I was just thinking, would it be worth doing an article or even better a podcast about the common differences between the spoken language in north and South Wales
This can be useful when listening to the radio for example where you get a mix of both dialects, or when going to the eisteddfod.
Also although I was born and bred in South Wales, as I learnt Welsh as a second language, a lot of what I was taught seems to have been stolen from the north Wales versions. For example if you listen to lesson 1 for both versions, I pronounce cymraeg as they do in the north wales version and the South Wales version seems odd to me. Also slightly different uses of the word eisau.
Also common words like nawr (de) rwan (gogledd) (showing people from north wales are a bit backwards Joking #banter)
All of those, I know from personally finding the same, but because I learned a lot while in the north and because I had a gog teaching me in the south, who tried to teach ‘south’ and sometimes missed!!!
However, some of what you mention I think is @Iestyn’s dialect, his pronunciation which is specific to where he is from.
I honestly think we are actually a bit lucky, because we can catch to gog and de. If you find some things you feel you know, but are not as @Iestyn says, try the @aran version and you may well find he uses what you knew!
As for comparison lessons, wouldn’t it be better for most people to wait until they have learned as much as possible for their region and then offer a ‘how the other half speak’ lesson at the end?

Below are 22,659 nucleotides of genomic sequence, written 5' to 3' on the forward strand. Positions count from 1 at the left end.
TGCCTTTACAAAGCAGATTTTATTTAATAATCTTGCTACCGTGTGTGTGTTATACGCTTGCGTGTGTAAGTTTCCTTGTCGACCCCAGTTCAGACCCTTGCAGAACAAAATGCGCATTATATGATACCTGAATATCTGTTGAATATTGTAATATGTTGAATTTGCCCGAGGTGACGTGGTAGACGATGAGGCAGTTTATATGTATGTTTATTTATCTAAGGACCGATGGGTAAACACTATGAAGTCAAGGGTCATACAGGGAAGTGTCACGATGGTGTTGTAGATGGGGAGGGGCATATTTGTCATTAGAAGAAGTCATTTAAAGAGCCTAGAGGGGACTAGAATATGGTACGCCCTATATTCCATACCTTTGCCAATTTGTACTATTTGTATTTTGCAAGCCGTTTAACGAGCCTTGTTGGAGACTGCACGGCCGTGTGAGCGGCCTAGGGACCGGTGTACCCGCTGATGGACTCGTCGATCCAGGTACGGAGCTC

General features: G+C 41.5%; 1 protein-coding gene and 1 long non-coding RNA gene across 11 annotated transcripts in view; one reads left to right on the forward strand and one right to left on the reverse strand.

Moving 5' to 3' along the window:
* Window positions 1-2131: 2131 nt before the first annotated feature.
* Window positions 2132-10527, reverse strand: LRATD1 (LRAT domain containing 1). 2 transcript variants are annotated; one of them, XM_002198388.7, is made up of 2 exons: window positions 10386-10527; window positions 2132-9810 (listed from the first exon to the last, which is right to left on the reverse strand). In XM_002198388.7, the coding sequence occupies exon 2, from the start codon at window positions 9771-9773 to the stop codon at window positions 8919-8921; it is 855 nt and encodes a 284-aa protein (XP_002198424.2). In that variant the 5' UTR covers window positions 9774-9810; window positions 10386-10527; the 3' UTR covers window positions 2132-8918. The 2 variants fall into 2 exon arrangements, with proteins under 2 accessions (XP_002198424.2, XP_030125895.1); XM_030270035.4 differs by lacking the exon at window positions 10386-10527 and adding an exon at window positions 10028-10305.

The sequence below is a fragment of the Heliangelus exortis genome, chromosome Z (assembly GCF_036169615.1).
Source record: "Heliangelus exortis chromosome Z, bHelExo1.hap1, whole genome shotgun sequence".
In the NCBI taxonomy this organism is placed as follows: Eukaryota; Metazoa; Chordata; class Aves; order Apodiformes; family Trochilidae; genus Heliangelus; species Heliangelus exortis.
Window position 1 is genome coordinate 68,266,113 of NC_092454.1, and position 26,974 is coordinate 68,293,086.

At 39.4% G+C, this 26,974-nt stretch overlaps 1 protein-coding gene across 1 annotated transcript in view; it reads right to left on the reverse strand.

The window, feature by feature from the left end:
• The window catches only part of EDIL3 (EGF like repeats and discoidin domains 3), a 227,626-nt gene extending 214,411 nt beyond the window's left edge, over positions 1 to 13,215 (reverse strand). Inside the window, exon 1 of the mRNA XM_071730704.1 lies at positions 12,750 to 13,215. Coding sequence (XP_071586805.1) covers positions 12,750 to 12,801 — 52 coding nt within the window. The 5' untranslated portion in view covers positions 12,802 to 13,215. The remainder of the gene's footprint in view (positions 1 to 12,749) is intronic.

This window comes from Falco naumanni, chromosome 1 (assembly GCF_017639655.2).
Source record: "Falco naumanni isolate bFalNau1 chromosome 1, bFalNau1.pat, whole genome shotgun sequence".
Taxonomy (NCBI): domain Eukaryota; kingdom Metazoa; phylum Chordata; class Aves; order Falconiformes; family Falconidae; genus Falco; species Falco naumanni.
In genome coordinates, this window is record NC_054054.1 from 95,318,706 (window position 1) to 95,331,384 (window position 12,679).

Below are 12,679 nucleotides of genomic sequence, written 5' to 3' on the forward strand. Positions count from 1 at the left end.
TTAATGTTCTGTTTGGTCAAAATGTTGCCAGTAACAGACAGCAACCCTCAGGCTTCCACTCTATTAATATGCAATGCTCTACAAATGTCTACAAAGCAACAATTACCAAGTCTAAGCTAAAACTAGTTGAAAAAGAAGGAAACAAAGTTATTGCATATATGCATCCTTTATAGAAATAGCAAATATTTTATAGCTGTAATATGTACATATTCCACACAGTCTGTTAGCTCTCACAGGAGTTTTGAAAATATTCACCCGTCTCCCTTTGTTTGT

It’s a bit of a minefield, because there’s really no such thing as a straightforward north/south divide - it various wildly all over the place, because it’s a less standardised language than English, for example - so while it would certainly make for an interesting series of podcasts, it looks a bit too endless for me to want to get stuck into it, personally!
In terms of learning - I think once you can maintain a conversation, you’ll naturally start to get more and more exposure to variations in the language, and while it can trip you up from time to time (they say what?!), it’s rarely a real block…
Just to add to this, once you get over the scary impression that you have to learn not a single language but several (an impression that turns out in the end to be false), the diversity in the spoken language becomes an absolute joy to experience. Before you know it you’ll be doing comedy Ynys Món and Abertawe accents at parties.
Strikes me as not really any different as how Victorians have ‘divvy vans’ and ‘devon’ whereas here we have paddy wagons and fritz. They aren’t words you use where you are from, but you understand and COULD use them if you so wished.
I think I agree. I would never say ‘medru’ for ‘can’, but I know what it means. I always say ‘mae ddrwg gen i’, but I understand ‘mae ddrwg da’fi’
Mmmm… it should be mae’n ddrwg, shouldn’t it? Dw’i ddraig ddrwg!